Due to the predominant narratives that we see in the media, when you think of a transgender person, it’s most likely that you think of a transgender woman, though public awareness of transgender men is also increasing. However, according to the 2017 National LGBT Survey, just under half of transgender people in the UK are non-binary1, with non-binary identities being more common among younger transgender people than among older transgender people. Non-binary identities are rarely discussed and often misrepresented, meaning that they are poorly understood by the wider public and often even in trans circles.
“Non-binary” is a very wide term which covers anyone whose gender identity is not 100%
male or 100% female 100% of the time. As such, “non-binary” can be considered an umbrella term, as well as being a gender identity in its own right. Non-binary people may have a fluid gender which moves between multiple fixed points, a gender which is a simultaneously male and female, a gender which is at some point in the middle of a male-female spectrum, a gender which is completely outside of a male-female spectrum, or no gender at all, to name a few examples. Some non-binary people will consider themselves to be transgender, while others may not (though it is unlikely that they will consider themselves to be cisgender).
Given this, it shouldn’t come as a surprise that there is no single way to be non-binary. While some non-binary people will strive for stereotypical androgynous or else other-worldly presentations, others will be comfortable with traditionally masculine or feminine looks.
Some will use third person singular (they/them) pronouns, others may use neo-pronouns (such as ve/vim or ey/em), while still others will use the more common he/him or she/her pronouns - or even find multiple different sets of pronouns acceptable. Some non-binary people may choose to go through a medical transition while others won’t; those that do may undergo a standard transition path or may choose a more bespoke approach, picking only certain surgeries or reduced hormone dosages. Importantly, none of these choices affect whether a person is or is not non-binary!
Non-binary identities are commonly though of as being something very new and are often dismissed or denigrated as people just trying to make themselves different or special in some way. However, we have evidence of classes outside of male and female dating back to the earliest written human records - a third gender category is referenced in a Sumerian creation myth on a stone tablet dated to the second millennium BC2. Additional gender categories have existed in multiple different cultures from around the world; while many of these were lost through European colonisation, some have persisted, such as two-spirit Indigenous people in the Americas, Samoan Fa’afine and equivalents in other Polynesian countries, and south Asian hijras. While many of these identities may not have been the same as the non-binary identities that we know today, with many of these classes including professional, ceremonial or social roles, but the point stands that it appears that there have been people living outside of simply male and female for as long as there have been humans.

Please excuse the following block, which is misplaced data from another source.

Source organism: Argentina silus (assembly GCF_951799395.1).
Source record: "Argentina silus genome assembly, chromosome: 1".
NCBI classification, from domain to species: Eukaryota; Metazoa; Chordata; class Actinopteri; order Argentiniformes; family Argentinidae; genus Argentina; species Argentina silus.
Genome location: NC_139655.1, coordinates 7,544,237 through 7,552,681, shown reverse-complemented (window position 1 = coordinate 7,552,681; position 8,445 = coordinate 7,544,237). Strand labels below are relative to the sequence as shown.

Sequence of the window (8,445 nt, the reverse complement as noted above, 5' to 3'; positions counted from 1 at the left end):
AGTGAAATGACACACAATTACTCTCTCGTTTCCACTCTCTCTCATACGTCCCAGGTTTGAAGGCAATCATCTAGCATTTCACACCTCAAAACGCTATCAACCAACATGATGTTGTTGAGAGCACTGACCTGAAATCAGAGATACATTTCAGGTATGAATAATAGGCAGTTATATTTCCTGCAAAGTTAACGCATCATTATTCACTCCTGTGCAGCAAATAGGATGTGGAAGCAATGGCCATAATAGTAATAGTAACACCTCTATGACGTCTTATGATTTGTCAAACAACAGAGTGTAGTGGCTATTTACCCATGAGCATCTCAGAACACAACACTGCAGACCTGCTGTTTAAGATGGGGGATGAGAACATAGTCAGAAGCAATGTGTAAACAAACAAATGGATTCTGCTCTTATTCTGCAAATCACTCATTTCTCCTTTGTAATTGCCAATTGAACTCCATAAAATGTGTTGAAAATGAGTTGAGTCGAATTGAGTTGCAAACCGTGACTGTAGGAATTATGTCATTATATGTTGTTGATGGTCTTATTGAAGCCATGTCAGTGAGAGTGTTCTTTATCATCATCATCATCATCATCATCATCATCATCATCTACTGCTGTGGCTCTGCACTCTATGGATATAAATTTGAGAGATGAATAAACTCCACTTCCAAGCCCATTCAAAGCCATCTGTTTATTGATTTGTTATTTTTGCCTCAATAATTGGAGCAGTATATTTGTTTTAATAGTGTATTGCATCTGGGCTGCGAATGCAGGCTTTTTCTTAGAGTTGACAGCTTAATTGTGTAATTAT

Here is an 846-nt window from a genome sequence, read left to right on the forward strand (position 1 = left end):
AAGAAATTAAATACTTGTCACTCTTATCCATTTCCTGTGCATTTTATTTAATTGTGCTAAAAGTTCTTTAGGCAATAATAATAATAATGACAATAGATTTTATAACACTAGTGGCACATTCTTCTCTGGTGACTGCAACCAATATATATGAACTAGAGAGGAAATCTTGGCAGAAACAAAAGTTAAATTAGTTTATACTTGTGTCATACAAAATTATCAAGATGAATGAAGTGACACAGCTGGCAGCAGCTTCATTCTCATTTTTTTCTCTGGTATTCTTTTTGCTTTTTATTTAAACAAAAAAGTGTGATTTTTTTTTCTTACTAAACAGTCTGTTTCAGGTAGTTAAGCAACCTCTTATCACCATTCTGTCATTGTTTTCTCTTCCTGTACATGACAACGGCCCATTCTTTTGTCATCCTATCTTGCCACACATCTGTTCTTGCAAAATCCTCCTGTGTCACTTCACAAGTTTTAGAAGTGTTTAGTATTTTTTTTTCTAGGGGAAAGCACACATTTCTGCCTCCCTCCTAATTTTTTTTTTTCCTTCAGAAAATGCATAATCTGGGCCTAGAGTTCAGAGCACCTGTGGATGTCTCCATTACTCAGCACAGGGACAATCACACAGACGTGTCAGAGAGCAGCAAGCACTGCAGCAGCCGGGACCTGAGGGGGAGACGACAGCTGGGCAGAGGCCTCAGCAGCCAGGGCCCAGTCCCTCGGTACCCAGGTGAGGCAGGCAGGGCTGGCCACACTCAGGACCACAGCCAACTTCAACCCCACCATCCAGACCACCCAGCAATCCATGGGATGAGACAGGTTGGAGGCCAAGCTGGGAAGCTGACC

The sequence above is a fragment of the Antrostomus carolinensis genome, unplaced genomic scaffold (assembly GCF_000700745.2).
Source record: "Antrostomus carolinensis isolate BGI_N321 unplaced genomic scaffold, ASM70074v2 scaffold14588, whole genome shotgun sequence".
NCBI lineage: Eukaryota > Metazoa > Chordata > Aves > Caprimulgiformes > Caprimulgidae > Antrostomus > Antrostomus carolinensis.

Why is all this background important? Because non-binary people face some shared challenges in the modern world with transgender men and women, and some different challenges...
Many countries do not have any legal recognition of non-binary genders, including the UK. Non-binary people who wish to transition can face additional difficulties accessing medical care, often ending up lying to medical professionals about their identity in order to be able to get access to hormones. And simply being a non-binary person trying to navigate a highly gendered world can be difficult.
Even ignoring the obvious issues which come up when discussing transgender people, such as bathrooms and changing facilities – how many times have you had to fill in a form which has a ‘gender’ tick box with just two options – male and female?
Most people complete these without even thinking about it, however for many non-binary people they pose an awkward dilemma. And this gives rise to a really easy way in which you can make life easier for them – when you see things which are unnecessarily gendered such as these forms, challenge them! But other than that, standard rules apply in order to be a good ally: believe people when they tell you who they are, respect and accept their identity even if you don’t understand it, use their pronouns, and don’t make assumptions about people who you don’t know!
2- Murray, Stephen O., and Roscoe, Will (1997). Islamic Homosexualities: Culture, History, and Literature. New York: New York University Press.